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Tipu Sultan and the Politics of Representation in Three 19th Century English novels

Ayusman Chakraborty, Jadavpur University, India

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 Abstract

Tipu Sultan was the ruler of the native state of Mysore. His fierce opposition to British rule in India earned him unrivalled notoriety in England. Colonial writings usually portray him as a cruel tyrant who tortured Indians and Englishmen alike. This article studies the representation of Tipu Sultan in three nineteenth century English novels – The Surgeon’s Daughter by Sir Walter Scott, Tippoo Sultaun: A Tale of the Mysore Wars by Captain Meadows Taylor, and The Tiger of Mysore by G. A. Henty . In these works, Tipu is painted in an extremely unfavourable light. Arguing that the politics of imperialism influences such representations, this article tries to show how the depiction of Tipu as a monstrous villain served to justify British rule in India. These novels seem to suggest that the British deserve credit for rescuing Indians from such egregious villain. The article also focuses on politicization of Tipu’s dead body. Colonial art and literature constantly return to the scene where Tipu’s body is discovered by his enemies. This article argues that colonial imagination converts Tipu’s corpse to a ‘grisly trophy’ which becomes a sign of British triumph over Oriental despotism.

Open Texture of Nationalism: Tagore as Nationalist

Gangeya Mukherji, Mahamati Prannath Mahavidyalaya, Mau–Chitrakoot, India

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Abstract

“The attempt to evaluate the relationship of Tagore with the phenomenon of nationalism is hardly uncomplicated and defeats easy categorisation, naturally drawing attention as it must, to the porosity of the concept of nationalism. Although it is the received wisdom in many quarters that Tagore unlike Gandhi was opposed to nationalism, a close analysis may reveal why in his obituary of Tagore Gandhi chose to say: ‘In the death of Rabindranath Tagore, we have not only lost the greatest poet of the age, but an ardent nationalist who was also a humanitarian’.  Was there a nationalist hidden in Tagore which appealed to Gandhi’s nationalism? This paper will try to examine Tagore’s nationalism and his different understanding of the constituents of the nation – culture, language, history, idea of nationhood, memory, non violence – which led him to occasionally take stances that appeared to strike at the roots of the conventional notion of nation, exploring in parallel the extent to which the category of nationalism can be stretched without becoming something of its opposite. Waismann’s idea of open texture, more generally used in the philosophy of language, indicates that notwithstanding definitions there still remain possibilities of a definition being inadequate, although being different from vagueness insofar as the definition may be fairly accurate. This paper on the nation of Tagore will look at the open texture of nationalism.”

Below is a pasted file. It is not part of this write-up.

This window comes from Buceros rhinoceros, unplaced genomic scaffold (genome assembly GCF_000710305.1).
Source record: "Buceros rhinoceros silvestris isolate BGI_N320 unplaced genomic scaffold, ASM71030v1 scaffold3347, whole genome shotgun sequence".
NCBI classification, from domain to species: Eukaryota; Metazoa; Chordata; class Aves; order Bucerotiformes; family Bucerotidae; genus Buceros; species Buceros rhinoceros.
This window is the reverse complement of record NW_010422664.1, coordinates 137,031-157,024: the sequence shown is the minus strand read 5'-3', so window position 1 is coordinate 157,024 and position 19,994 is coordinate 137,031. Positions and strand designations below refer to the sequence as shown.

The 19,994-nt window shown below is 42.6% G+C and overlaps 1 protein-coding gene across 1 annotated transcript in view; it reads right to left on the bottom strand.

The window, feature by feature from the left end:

Representation of Indigenous Women in Contemporary Aboriginal Short Stories of Australia and India: A Study in Convergences and Divergences

Indranil Acharya, Vidyasagar University, West Bengal, India

Abstract

This paper tries to review and reassess the tribal situation with special reference to the tribal women in India and Australia. It is an attempt to locate the ‘Aboriginal woman’ question in the context of women’s movement in both countries. In Australia the women’s movement, on the whole, has not been successful in incorporating Aboriginal women into its concerns and activities. Relations with Aboriginal women have constituted a problem with the women’s movement. Despite many differences in socio-cultural set up the stories of Anil Gharai and those of Australian Aboriginal writers share many common traits and cut across cultural differences. It establishes the theory of pan-aboriginality that exists in countries that possess a sizeable population of indigenous people.

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